In a recent issue of Weekly Shounen Jump!
(V. 20), the Editorial Department included a statement
to all their readers addressing their stance on illegal scans, and almost instantly, the popular site Raw Paradise
, which had provided early RAW scans of every JUMP!
series, became a redirect to Shueisha Inc.
, the publishing company behind WSJ. WSJ’s statement reads as follows, translation courtesy of bleachness
To all our readers:
There are now many people unjustly posting copies of manga on the internet. These unjust copies are inconsistent with mangakas' feelings. They are also distorting the authors' intentions of "I want the work to be read this way". The actions of posting these unjust copies on the net, into which the mangakas have poured their hearts, are not only hurting mangakas in real life but are also against the law, even if done in a light-hearted manner. Every time we discover such "unjust copies", we talk to the mangaka and consider every possible countermeasure. But the number of inconsiderate people is great, and at present we cannot deal with all of them. We have a request for all our readers. The unjust internet copies are deeply hurting the manga culture, mangakas' rights, and even mangakas' souls. Please understand once again that all of that is against the law. Also, the mangakas and Shueisha will severely deal with any unjust copies found on the internet. We ask that our readers please continue to support us.
Weekly Shounen Jump editorial department
This message was published in the WSJ issue that went on sale Monday, April 19th, in Japan. However, it was up on the Internet a week prior, when the early RAW scans and spoilers for the chapters came out. Naturally, on the same day that the scanlations came out, people on Twitter were congratulating Kubo Tite for the release of chapter 400 of Bleach
, which hadn’t yet even been officially published in Japan
And therein lies the problem.
NOTE: If you do not understand the spoiler process, please do yourself a favor and view an explanation here
. Basically, thanks to sites like Raw-Paradise.com, Internet fans get RAW chapters and scanlations almost an entire week before most Japanese fans can physically purchase the WSJ magazine.
WSJ isn’t upset with scanlations so much as they are upset with the early RAWs, and really, who can blame them for that? What this has also highlighted, though, is that there is a general misunderstanding prevalent in fandom about what is, and what is not, appropriate to discuss with manga-ka via social networking tools like Twitter. This is most prominently highlighted by fan interaction with the author of Bleach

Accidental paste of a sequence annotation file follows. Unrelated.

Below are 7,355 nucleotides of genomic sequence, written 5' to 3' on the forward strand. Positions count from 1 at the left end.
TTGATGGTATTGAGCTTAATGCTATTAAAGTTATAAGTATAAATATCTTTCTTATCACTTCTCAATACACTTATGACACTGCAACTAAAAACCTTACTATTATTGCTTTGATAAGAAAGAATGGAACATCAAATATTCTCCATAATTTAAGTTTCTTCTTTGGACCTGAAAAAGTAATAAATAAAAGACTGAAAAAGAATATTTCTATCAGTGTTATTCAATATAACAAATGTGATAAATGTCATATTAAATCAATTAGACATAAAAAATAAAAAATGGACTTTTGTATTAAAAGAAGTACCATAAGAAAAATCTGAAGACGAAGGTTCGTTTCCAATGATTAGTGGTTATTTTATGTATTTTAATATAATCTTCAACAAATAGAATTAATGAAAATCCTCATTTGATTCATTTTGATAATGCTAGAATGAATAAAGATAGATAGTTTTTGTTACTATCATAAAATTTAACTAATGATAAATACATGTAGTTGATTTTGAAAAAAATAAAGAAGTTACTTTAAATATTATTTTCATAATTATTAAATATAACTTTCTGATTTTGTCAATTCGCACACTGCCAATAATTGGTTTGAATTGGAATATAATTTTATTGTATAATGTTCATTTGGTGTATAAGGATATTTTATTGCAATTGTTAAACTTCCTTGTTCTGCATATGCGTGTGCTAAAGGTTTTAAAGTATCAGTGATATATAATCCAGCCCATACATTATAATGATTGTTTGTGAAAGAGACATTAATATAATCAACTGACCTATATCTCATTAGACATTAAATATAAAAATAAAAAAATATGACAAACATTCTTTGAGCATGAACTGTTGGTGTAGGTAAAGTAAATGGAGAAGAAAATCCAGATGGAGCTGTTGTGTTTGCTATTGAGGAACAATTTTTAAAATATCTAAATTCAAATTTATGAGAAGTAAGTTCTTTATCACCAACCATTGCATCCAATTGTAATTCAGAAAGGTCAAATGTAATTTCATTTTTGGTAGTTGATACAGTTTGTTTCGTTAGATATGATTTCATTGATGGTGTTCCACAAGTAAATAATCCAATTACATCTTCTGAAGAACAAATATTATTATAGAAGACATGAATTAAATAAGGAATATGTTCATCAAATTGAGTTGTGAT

. Whether this announcement by WSJ was a long-time coming, or whether it was prompted by Kubo himself, remains to be seen, but the fact of the matter is that fans didn’t help
by making assumptions about what was appropriate to tweet to Kubo and then posting whatever they liked. Kubo’s Twitter account is public, and it would be foolish for us to assume that someone from WSJ was not
monitoring the goings-on of said account. More to the point, Kubo himself
has stated several times that there is one thing that he absolutely will not stand for from fandom:
His fans being spoiled by other people.
This has been brought up several times and in several places – basically any forum that discusses Bleach
to some extent probably
discusses Kubo’s Twitter, too, and by now, I would hope it was common knowledge that Kubo attempted to block Twitter users
who were posting Bleach
spoilers because those spoilers upset him. Common sense would then dictate that people not
repeat this same process, correct?
But there seems to be a general lack of common sense present in some fans. And even more fans just don’t have the language or cultural knowledge to determine what is appropriate on their own. Bearing that in mind, this post is meant to serve as a “How-To” guide for communicating with Kubo Tite (and, in some respects, any celebrity, really) via Twitter. It is my hope that this guide not only helps fans have a more enjoyable experience interacting with Kubo, but that it also lessons the frustration that Kubo himself must feel every time he comes across one of those well-intentioned-albeit-inappropriate tweets.( PART 01: Things to RememberCollapse )( PART 02: Fandom DiscussionsCollapse )( PART 03: Getting StartedCollapse )
It’s my hope that with this post we can avoid repetition of some of the more frustrating situations that have popped up recently with more and more people discovering Kubo’s Twitter account and foolishly messaging him something rash in their excitement. Don’t get me wrong – we, as fans of Bleach
, are truly very lucky to have the opportunity to interact with such a great man and such a famous manga-ka. To be honest, I’m thrilled that Kubo decided to get Twitter, because it has really endeared me towards him and given me a greater appreciation of Bleach
- very evident when you compare recent posts in this community with earlier ones. “Knowing” Kubo as a person gives you a greater understanding of his work as an author, and I definitely encourage any and all fans to follow him.
But we also have to realize that Kubo is a professional that will defend his work with everything in him, and that he is also a human being with feelings and thoughts of his own. He can get frustrated; he can get annoyed; he can get upset. But what I want to avoid here is all of those negative feelings growing for his foreign fans at large. In almost every “warning” tweet Kubo has released, he references foreign fans, and foreign fans specifically. I don’t want to think of Kubo gaining a negative impression of us just because of a few bad apples, nor should he be subjected to annoyances just because of unruly fans.
Let’s use common sense. Let’s be polite. Let’s show Kubo that we love Bleach
and we appreciate him, but we can act like rational human beings when we do so.
(Thank you very much to qwirky
for all the betas!)